June 02, 2017 HUMAN RIGHTS

Human Rights Hero: Abner J. Mikva

by Stephen J. Wermiel
Human Rights Hero: Abner J. Mikva

Human Rights Hero: Abner J. Mikva

When Abner J. Mikva died last year, the nation’s judicial system lost one of its great champions. Throughout a legendary career of public service, he held a profound belief in the role of courts and the concomitant need to preserve the independence of judges.

Mikva began his public service in the Illinois legislature, representing Chicago. From that platform, he was elected to the U.S. House of Representatives, where he represented one Chicago district for four years, lost after a redistricting fight, and then was elected to represent another part of the city for five more years. To those who knew him, there was no doubt that Mikva loved his time as a legislator, enjoying the creativity, problem-solving, and collegiality in the House of Representatives.

In 1979, Mikva left the House when President Jimmy Carter nominated him to the U.S. Court of Appeals for the District of Columbia Circuit. After 12 years, Mikva became chief judge in 1991 and held that post until he left to become White House Counsel in 1994 under President Bill Clinton, leaving government service in 1995.

Mikva cherished the protection of rights and liberties and the check on government power that the courts provided. But he understood that this extraordinary role for the courts sometimes ran counter to majority rule and made the courts targets of public frustration and criticism. These views and concerns led him to several important ideas that flow from one another. He believed deeply in the independence of the judiciary and that judges must be willing to exercise that autonomy.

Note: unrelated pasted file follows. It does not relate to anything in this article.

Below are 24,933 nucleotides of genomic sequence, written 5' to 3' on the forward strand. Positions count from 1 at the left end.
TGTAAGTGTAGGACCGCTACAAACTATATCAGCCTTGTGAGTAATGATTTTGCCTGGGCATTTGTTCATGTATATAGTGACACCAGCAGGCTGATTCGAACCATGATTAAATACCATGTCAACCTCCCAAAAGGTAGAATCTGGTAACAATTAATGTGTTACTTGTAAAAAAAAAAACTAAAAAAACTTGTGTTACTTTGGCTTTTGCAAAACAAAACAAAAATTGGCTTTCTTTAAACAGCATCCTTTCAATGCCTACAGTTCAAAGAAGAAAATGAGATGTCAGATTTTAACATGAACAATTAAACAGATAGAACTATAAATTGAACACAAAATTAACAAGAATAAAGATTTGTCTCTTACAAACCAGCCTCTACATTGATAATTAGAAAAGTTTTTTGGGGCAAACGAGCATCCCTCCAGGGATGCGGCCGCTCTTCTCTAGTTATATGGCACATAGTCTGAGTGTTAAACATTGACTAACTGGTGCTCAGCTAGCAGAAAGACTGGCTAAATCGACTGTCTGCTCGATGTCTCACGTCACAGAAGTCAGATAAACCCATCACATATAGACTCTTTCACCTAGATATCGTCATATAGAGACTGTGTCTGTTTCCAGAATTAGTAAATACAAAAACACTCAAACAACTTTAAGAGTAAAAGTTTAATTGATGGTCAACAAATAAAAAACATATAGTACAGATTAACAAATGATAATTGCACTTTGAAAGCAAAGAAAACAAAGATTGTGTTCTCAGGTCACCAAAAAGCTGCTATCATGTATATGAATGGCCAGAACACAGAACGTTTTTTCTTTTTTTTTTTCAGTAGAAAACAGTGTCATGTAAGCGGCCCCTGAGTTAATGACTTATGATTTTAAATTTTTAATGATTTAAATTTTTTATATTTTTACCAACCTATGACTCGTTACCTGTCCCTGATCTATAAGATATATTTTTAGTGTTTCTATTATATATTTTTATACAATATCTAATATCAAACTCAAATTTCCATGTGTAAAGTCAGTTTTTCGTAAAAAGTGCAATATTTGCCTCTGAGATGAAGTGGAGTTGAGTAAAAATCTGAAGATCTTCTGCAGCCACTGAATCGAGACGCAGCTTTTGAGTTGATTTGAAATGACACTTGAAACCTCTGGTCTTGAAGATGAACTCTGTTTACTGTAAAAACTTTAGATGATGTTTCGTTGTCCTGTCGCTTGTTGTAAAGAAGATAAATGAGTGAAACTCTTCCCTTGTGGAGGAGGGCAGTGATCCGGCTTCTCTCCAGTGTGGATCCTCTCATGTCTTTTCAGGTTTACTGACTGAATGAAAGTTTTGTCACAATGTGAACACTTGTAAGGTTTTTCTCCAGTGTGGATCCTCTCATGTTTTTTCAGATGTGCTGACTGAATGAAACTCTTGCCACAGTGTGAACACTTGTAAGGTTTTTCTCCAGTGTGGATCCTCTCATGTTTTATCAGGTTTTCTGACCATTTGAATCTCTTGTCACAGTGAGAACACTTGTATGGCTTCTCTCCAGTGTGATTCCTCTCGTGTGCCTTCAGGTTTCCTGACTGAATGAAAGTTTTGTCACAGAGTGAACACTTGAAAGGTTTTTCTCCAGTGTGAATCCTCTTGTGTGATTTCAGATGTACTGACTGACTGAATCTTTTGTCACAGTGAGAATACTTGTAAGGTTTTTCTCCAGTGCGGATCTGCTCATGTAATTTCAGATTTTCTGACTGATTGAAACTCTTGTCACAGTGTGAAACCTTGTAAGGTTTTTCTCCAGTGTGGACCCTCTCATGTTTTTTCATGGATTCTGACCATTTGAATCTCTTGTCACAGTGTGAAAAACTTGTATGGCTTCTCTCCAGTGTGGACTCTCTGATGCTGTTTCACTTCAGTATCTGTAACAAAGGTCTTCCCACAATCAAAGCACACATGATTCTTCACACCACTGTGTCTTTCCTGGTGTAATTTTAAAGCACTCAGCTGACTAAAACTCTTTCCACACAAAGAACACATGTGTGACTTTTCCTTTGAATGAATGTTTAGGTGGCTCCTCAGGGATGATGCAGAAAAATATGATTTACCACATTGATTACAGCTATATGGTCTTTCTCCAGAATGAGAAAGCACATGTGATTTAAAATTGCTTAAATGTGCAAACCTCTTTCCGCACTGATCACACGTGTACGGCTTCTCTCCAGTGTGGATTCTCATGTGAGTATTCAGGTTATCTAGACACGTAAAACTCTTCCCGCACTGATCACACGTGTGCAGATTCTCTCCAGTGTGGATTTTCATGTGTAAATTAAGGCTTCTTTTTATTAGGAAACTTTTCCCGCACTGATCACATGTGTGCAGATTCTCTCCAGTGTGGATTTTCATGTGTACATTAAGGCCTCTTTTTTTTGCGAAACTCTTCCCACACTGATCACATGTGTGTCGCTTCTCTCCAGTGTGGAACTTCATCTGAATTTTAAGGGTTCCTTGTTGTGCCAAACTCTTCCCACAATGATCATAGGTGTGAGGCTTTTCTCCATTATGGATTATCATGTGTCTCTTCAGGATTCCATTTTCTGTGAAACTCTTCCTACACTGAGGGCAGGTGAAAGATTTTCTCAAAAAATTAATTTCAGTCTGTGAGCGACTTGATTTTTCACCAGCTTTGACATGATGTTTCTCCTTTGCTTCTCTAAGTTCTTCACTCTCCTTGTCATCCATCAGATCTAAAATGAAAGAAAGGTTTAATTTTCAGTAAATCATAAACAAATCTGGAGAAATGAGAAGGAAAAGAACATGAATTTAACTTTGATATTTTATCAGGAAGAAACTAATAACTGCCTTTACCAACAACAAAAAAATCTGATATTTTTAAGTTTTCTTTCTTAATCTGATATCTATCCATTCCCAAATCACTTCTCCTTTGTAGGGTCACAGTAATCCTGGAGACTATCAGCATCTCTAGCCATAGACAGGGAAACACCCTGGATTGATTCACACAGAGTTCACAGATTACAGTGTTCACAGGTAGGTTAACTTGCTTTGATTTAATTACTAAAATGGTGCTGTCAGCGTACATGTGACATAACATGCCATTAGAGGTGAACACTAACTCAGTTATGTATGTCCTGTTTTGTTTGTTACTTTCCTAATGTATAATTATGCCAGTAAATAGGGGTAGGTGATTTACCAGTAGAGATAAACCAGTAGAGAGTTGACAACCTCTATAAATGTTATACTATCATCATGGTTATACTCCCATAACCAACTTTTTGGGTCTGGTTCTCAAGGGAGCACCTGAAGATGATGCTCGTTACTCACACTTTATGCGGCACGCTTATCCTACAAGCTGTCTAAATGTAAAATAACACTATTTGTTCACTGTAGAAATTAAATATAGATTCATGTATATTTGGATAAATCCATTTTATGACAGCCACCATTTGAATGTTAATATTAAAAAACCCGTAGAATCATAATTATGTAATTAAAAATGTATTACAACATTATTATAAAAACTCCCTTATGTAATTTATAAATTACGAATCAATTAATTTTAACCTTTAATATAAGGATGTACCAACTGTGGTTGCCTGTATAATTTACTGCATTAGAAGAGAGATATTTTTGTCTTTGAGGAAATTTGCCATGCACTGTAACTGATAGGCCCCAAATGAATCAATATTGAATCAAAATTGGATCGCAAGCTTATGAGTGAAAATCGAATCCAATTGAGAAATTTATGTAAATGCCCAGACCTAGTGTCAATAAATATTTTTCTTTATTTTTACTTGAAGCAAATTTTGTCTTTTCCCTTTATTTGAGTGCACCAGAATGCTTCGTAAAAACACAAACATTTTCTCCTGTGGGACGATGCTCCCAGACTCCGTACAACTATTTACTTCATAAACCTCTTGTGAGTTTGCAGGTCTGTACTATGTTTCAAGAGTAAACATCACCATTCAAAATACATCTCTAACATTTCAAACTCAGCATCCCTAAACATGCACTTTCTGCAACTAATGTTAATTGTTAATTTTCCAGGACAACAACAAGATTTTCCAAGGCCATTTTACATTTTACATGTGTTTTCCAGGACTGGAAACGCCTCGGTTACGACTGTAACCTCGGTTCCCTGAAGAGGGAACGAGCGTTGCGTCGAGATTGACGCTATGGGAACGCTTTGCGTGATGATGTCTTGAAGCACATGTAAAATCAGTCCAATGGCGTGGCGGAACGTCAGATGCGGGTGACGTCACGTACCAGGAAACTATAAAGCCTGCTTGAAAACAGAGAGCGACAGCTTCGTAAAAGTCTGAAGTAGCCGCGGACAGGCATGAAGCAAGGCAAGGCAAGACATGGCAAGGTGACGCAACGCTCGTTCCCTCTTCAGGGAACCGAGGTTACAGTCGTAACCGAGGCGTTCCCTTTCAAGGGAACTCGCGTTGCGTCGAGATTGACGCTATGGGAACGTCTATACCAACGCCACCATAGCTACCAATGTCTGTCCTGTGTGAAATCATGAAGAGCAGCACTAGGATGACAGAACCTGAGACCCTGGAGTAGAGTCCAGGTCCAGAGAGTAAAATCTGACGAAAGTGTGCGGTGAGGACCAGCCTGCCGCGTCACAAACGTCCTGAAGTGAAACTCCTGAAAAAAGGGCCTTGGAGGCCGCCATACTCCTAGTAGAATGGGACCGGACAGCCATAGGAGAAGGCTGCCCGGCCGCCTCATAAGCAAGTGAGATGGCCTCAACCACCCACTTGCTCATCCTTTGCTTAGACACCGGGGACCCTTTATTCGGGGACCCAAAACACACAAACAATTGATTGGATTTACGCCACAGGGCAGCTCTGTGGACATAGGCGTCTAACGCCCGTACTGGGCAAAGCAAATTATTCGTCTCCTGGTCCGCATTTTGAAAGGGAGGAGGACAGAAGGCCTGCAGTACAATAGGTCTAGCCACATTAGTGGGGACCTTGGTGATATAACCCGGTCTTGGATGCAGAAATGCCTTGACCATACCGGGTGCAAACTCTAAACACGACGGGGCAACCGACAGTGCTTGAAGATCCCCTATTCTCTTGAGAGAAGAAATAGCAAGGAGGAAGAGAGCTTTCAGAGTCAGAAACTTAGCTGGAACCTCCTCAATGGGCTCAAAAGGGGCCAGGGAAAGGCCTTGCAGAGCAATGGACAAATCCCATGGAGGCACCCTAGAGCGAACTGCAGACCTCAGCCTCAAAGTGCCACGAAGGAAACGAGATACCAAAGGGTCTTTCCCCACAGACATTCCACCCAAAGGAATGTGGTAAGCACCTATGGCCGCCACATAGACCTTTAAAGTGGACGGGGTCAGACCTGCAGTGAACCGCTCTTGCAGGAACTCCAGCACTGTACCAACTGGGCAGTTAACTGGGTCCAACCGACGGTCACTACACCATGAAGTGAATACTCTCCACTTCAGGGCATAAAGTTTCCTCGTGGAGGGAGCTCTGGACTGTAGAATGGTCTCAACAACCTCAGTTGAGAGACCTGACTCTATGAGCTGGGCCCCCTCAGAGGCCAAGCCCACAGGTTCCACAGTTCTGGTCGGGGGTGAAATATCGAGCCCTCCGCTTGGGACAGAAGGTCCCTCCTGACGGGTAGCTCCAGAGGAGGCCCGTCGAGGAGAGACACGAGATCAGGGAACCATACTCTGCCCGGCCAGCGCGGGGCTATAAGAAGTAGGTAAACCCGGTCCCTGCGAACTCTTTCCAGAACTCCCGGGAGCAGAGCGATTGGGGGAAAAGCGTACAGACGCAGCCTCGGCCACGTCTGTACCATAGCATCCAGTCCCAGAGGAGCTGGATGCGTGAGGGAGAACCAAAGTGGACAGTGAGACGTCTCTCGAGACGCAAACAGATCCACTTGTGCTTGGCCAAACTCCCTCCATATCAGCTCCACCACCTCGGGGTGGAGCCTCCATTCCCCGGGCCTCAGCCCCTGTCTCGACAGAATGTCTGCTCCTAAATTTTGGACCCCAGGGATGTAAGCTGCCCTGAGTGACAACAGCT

“[W]hat I have learned most from my excursions in all three branches and, before that, as a practicing lawyer, is the quality most needed in federal judges. That quality is courage,” he said in the Cardozo Lecture in New York in 1997 (published as The Judges v. The People: Judicial Independence and Democratic Ideals, 19 Cardozo L. Rev. 1,771, at 1,775 {1998}).

Part of that courage involves the power of judges to counter the will of the majority, an important bulwark against abuses of authority. In the same speech, he described himself as among those “who think that the most important function of a judge is the capacity to swim upstream….” (p. 1,772).

Precisely because that power runs counter to majoritarian principles, Mikva said, “(J)udges need to know when they must exercise that awesome power and when they must withhold it,” he said. “They need to know enough about the political process to know that the high bench and the black robe will only carry so far against a popular majority, and that the power must be used with restraint.” (p. 1,775–6.) In other words, “When to hold ’em and when to fold ’em is even more tricky in judging than in poker,” Mikva said (p. 1,776).

It is fitting that when this remarkable public servant and passionate defender of our courts died last year, he “folded ’em” on July 4. For his dedication to the power, responsibility, and independence of the courts, he is a Human Rights Hero.